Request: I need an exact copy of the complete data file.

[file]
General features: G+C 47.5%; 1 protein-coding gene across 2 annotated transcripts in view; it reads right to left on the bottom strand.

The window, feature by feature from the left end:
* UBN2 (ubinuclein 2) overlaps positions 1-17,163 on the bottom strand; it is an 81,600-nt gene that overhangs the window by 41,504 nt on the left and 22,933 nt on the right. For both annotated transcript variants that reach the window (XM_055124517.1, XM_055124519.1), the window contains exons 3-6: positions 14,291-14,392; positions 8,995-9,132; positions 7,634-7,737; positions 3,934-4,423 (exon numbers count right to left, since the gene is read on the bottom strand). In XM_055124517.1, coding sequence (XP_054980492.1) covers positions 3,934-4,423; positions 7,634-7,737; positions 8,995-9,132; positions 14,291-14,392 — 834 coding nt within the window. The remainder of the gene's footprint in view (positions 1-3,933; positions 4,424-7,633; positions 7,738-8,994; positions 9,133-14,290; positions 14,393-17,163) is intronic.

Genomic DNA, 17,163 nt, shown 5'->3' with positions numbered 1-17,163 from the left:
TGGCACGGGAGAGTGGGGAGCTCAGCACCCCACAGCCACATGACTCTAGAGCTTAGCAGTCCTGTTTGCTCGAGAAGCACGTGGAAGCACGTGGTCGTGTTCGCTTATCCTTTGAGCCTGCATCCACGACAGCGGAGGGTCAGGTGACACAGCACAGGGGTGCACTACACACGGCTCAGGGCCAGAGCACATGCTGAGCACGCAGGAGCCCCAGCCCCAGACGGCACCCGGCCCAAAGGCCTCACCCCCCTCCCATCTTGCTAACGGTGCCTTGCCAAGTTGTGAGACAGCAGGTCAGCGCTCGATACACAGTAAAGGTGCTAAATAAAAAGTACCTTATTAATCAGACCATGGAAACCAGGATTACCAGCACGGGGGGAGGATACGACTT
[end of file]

General features: G+C 47.5%; 1 protein-coding gene across 2 annotated transcripts in view; it reads right to left on the bottom strand.

The window, feature by feature from the left end:
* UBN2 (ubinuclein 2) overlaps positions 1-17,163 on the bottom strand; it is an 81,600-nt gene that overhangs the window by 41,504 nt on the left and 22,933 nt on the right. For both annotated transcript variants that reach the window (XM_055124517.1, XM_055124519.1), the window contains exons 3-6: positions 14,291-14,392; positions 8,995-9,132; positions 7,634-7,737; positions 3,934-4,423 (exon numbers count right to left, since the gene is read on the bottom strand). In XM_055124517.1, coding sequence (XP_054980492.1) covers positions 3,934-4,423; positions 7,634-7,737; positions 8,995-9,132; positions 14,291-14,392 — 834 coding nt within the window. The remainder of the gene's footprint in view (positions 1-3,933; positions 4,424-7,633; positions 7,738-8,994; positions 9,133-14,290; positions 14,393-17,163) is intronic.

Genomic DNA, 17,163 nt, shown 5'->3' with positions numbered 1-17,163 from the left:
TGGCACGGGAGAGTGGGGAGCTCAGCACCCCACAGCCACATGACTCTAGAGCTTAGCAGTCCTGTTTGCTCGAGAAGCACGTGGAAGCACGTGGTCGTGTTCGCTTATCCTTTGAGCCTGCATCCACGACAGCGGAGGGTCAGGTGACACAGCACAGGGGTGCACTACACACGGCTCAGGGCCAGAGCACATGCTGAGCACGCAGGAGCCCCAGCCCCAGACGGCACCCGGCCCAAAGGCCTCACCCCCCTCCCATCTTGCTAACGGTGCCTTGCCAAGTTGTGAGACAGCAGGTCAGCGCTCGATACACAGTAAAGGTGCTAAATAAAAAGTACCTTATTAATCAGACCATGGAAACCAGGATTACCAGCACGGGGGGAGGATACGACTT